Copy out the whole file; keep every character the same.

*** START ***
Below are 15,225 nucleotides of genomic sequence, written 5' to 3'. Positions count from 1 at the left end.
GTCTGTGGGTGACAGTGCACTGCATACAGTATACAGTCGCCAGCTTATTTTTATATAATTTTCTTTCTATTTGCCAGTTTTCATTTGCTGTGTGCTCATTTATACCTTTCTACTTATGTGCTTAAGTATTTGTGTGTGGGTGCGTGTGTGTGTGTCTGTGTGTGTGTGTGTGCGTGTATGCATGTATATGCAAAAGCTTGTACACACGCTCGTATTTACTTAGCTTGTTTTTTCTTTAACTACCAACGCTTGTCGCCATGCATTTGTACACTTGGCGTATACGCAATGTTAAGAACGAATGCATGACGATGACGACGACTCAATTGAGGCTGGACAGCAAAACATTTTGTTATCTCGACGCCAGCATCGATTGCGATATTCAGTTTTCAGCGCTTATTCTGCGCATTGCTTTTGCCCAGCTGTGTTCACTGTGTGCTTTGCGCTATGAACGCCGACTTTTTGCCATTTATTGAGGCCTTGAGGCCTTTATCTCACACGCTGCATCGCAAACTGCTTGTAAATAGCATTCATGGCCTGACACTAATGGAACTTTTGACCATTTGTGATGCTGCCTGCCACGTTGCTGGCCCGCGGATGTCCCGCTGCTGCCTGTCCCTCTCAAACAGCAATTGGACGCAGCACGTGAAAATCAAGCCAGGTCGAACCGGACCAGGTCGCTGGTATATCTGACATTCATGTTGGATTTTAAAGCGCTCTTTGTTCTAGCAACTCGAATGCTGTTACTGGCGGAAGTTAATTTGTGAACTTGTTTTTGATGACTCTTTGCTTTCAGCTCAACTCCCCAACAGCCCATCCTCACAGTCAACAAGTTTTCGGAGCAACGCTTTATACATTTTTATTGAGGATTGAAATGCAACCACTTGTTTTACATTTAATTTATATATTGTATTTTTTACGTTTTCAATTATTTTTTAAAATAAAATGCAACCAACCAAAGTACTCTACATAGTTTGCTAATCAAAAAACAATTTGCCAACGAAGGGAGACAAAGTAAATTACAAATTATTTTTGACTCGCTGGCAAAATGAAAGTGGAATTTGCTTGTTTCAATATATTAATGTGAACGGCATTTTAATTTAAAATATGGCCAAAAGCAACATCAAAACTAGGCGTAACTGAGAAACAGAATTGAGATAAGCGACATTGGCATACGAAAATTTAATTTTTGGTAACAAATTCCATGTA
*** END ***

Below are 15,225 nucleotides of genomic sequence, written 5' to 3'. Positions count from 1 at the left end.
GTCTGTGGGTGACAGTGCACTGCATACAGTATACAGTCGCCAGCTTATTTTTATATAATTTTCTTTCTATTTGCCAGTTTTCATTTGCTGTGTGCTCATTTATACCTTTCTACTTATGTGCTTAAGTATTTGTGTGTGGGTGCGTGTGTGTGTGTCTGTGTGTGTGTGTGTGCGTGTATGCATGTATATGCAAAAGCTTGTACACACGCTCGTATTTACTTAGCTTGTTTTTTCTTTAACTACCAACGCTTGTCGCCATGCATTTGTACACTTGGCGTATACGCAATGTTAAGAACGAATGCATGACGATGACGACGACTCAATTGAGGCTGGACAGCAAAACATTTTGTTATCTCGACGCCAGCATCGATTGCGATATTCAGTTTTCAGCGCTTATTCTGCGCATTGCTTTTGCCCAGCTGTGTTCACTGTGTGCTTTGCGCTATGAACGCCGACTTTTTGCCATTTATTGAGGCCTTGAGGCCTTTATCTCACACGCTGCATCGCAAACTGCTTGTAAATAGCATTCATGGCCTGACACTAATGGAACTTTTGACCATTTGTGATGCTGCCTGCCACGTTGCTGGCCCGCGGATGTCCCGCTGCTGCCTGTCCCTCTCAAACAGCAATTGGACGCAGCACGTGAAAATCAAGCCAGGTCGAACCGGACCAGGTCGCTGGTATATCTGACATTCATGTTGGATTTTAAAGCGCTCTTTGTTCTAGCAACTCGAATGCTGTTACTGGCGGAAGTTAATTTGTGAACTTGTTTTTGATGACTCTTTGCTTTCAGCTCAACTCCCCAACAGCCCATCCTCACAGTCAACAAGTTTTCGGAGCAACGCTTTATACATTTTTATTGAGGATTGAAATGCAACCACTTGTTTTACATTTAATTTATATATTGTATTTTTTACGTTTTCAATTATTTTTTAAAATAAAATGCAACCAACCAAAGTACTCTACATAGTTTGCTAATCAAAAAACAATTTGCCAACGAAGGGAGACAAAGTAAATTACAAATTATTTTTGACTCGCTGGCAAAATGAAAGTGGAATTTGCTTGTTTCAATATATTAATGTGAACGGCATTTTAATTTAAAATATGGCCAAAAGCAACATCAAAACTAGGCGTAACTGAGAAACAGAATTGAGATAAGCGACATTGGCATACGAAAATTTAATTTTTGGTAACAAATTCCATGTA